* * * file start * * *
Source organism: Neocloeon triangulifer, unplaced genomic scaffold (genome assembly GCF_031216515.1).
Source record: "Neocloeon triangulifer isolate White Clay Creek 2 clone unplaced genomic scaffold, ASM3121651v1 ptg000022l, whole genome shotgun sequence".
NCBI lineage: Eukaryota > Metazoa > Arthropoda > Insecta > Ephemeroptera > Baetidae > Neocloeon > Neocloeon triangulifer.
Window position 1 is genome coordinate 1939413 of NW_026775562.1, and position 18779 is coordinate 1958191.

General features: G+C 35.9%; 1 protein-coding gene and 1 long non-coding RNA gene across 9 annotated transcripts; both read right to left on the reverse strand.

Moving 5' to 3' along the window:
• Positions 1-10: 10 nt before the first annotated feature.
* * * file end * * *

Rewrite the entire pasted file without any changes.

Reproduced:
Source organism: Neocloeon triangulifer, unplaced genomic scaffold (genome assembly GCF_031216515.1).
Source record: "Neocloeon triangulifer isolate White Clay Creek 2 clone unplaced genomic scaffold, ASM3121651v1 ptg000022l, whole genome shotgun sequence".
NCBI lineage: Eukaryota > Metazoa > Arthropoda > Insecta > Ephemeroptera > Baetidae > Neocloeon > Neocloeon triangulifer.
Window position 1 is genome coordinate 1939413 of NW_026775562.1, and position 18779 is coordinate 1958191.

General features: G+C 35.9%; 1 protein-coding gene and 1 long non-coding RNA gene across 9 annotated transcripts; both read right to left on the reverse strand.

Moving 5' to 3' along the window:
• Positions 1-10: 10 nt before the first annotated feature.